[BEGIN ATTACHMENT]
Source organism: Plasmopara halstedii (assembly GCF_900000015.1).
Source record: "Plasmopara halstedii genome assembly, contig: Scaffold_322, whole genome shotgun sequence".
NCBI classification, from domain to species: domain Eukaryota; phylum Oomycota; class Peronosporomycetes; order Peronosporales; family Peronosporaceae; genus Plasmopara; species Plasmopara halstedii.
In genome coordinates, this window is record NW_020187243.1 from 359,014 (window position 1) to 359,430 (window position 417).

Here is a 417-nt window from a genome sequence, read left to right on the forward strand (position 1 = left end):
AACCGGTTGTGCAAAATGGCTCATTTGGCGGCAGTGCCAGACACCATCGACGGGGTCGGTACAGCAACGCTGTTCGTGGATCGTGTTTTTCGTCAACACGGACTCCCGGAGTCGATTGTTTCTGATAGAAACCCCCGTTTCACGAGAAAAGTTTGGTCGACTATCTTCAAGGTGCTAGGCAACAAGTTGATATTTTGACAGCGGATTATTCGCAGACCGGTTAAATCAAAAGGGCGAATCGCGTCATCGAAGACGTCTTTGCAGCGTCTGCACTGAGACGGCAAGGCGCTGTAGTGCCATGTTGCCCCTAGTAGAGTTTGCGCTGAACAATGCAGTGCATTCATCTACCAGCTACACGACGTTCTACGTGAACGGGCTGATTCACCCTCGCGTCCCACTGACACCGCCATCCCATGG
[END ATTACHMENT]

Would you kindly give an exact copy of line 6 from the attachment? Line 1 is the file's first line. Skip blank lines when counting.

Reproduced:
AACCGGTTGTGCAAAATGGCTCATTTGGCGGCAGTGCCAGACACCATCGACGGGGTCGGTACAGCAACGCTGTTCGTGGATCGTGTTTTTCGTCAACACGGACTCCCGGAGTCGATTGTTTCTGATAGAAACCCCCGTTTCACGAGAAAAGTTTGGTCGACTATCTTCAAGGTGCTAGGCAACAAGTTGATATTTTGACAGCGGATTATTCGCAGACCGGTTAAATCAAAAGGGCGAATCGCGTCATCGAAGACGTCTTTGCAGCGTCTGCACTGAGACGGCAAGGCGCTGTAGTGCCATGTTGCCCCTAGTAGAGTTTGCGCTGAACAATGCAGTGCATTCATCTACCAGCTACACGACGTTCTACGTGAACGGGCTGATTCACCCTCGCGTCCCACTGACACCGCCATCCCATGG